Short-Term Care Insurance: Is It Right for You?

Short-term care insurance is cheaper and easier to get than long-term care coverage, but it runs out more quickly.
Barbara Marquand
By Barbara Marquand 
Edited by Lisa Green Reviewed by Tony Steuer

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You may have heard of long-term care insurance. It pays for help with routine activities such as eating, bathing or dressing — at home or in assisted living or nursing facilities — when you can’t take care of yourself during an illness or disability.

But you may not have heard about short-term care insurance, which pays for the same types of services for a year or less.

The trouble with long-term care insurance

Long-term care insurance helps people pay for extended periods of custodial care, which Medicare and other health insurance policies don't cover. People typically buy long-term care coverage in their 50s and 60s, according to the American Association for Long-Term Care Insurance (AALTC)

American Association for Long-Term Care. What's The Best Age to Buy Long-Term Care Insurance?. Accessed May 3, 2024.

But the past two decades have been a bumpy ride for long-term care insurers. Claims rose more than they projected and their payouts were costlier. The companies also make money by investing the premiums customers pay, but low interest rates after the 2008 recession hurt their bottom lines.

Today, long-term care insurance companies typically offer less generous benefits for prices that are higher than a decade or two ago, and they are picky about who can qualify for new coverage.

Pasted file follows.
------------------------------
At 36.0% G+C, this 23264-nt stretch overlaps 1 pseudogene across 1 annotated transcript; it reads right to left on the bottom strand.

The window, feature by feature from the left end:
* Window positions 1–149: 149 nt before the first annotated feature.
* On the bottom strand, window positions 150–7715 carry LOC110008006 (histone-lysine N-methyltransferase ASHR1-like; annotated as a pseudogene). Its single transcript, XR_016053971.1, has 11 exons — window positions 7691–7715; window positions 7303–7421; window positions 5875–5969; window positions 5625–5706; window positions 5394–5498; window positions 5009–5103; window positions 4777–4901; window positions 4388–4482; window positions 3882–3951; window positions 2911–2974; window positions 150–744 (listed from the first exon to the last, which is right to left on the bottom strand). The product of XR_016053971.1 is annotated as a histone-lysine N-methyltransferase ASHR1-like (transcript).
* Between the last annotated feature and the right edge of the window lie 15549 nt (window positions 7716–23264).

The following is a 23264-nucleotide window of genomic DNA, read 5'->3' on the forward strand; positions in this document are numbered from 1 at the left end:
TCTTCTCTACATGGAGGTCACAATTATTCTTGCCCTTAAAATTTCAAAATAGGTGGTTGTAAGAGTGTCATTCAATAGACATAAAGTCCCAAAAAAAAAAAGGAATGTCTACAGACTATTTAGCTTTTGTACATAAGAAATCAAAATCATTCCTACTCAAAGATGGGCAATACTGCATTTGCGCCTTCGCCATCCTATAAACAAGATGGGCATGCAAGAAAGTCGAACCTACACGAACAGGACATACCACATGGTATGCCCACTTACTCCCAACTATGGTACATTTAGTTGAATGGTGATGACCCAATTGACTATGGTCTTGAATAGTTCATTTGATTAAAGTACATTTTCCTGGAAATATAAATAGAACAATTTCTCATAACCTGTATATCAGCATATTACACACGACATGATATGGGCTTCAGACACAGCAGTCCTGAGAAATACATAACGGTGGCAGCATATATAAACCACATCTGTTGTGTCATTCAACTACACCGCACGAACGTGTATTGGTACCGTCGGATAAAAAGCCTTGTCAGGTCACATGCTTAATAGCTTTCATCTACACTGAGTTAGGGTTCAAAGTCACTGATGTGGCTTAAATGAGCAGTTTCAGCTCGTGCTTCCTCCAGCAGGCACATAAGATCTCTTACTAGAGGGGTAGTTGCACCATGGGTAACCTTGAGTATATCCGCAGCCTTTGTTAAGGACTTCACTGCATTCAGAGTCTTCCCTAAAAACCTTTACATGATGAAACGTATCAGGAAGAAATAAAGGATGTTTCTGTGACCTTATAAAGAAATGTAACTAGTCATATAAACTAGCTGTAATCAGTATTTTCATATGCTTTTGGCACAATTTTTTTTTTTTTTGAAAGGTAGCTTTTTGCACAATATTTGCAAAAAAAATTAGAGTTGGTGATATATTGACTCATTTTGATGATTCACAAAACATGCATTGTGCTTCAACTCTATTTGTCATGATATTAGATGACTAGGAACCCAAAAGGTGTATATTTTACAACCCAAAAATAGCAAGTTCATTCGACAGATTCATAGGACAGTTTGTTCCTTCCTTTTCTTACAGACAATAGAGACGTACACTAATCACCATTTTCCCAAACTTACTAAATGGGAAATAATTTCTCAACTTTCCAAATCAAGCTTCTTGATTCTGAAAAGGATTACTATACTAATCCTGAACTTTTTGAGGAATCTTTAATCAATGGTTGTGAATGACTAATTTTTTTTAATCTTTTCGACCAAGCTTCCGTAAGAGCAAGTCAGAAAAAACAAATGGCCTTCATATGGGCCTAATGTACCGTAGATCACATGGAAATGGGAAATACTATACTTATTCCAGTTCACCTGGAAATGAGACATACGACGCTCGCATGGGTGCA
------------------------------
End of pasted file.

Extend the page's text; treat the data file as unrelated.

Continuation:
Short-term vs. long-term care coverage

Insurance for short-term care is cheaper than for long-term care because it provides coverage for less time, from a few days up to a year, versus more than a year for long-term care insurance. You choose the coverage amount when you buy a policy.

It’s also easier to qualify for short-term care insurance. The application doesn’t require a medical exam, and some companies only ask a handful of yes-or-no health questions. In addition, you can apply at older ages. The cutoff age to buy short-term care coverage typically is 89, while for most long-term care policies, it’s 79.

Long-term policies feature an “elimination period,” the number of days you pay for care on your own until the policy starts paying. A typical elimination period is 90 days.

Short-term care insurance generally pays out benefits immediately.

People with long-term care coverage can use short-term coverage as a supplement, covering the cost of care during the long-term care policy’s elimination period.

Others may choose short-term care policies because they were turned down for long-term care insurance or can’t afford its higher premiums.

For short-term coverage, a 65-year-old applicant would pay about $63 a month for a one-year policy with a $1,050 weekly benefit for at-home care, according to 2024 rates calculated by the AALTC

American Association for Long-Term Care Insurance. How Much Does Short-Term Care Insurance Cost?. Accessed May 3, 2024.
. For a 75-year-old applicant, the same coverage would cost around $133 a month. Pricier options add coverage for nursing home stays.

Did you know...

About half of all long- term care insurance claims last a year or less, according to the AALTC.

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Shop carefully

Consumer advocates have raised concerns about short-term care insurance because state regulators don’t hold the product to the same standards as long-term care insurance. Less regulation means fewer guaranteed consumer protections.

Short-term care coverage can vary by state, and policies are not available in all states.

Follow these tips to shop:

  • Get quotes from different insurers.

  • Read the fine print in the policies to learn exactly what’s covered.

  • Decide what you can pay in out-of-pocket expenses and the amount of insurance coverage you will need.

Also note that it’s wise to plan for more than the three to six months that some short-term care policies cover. The need for care typically lasts about three years, according to the Administration on Aging, part of the U.S. Department of Health and Human Services


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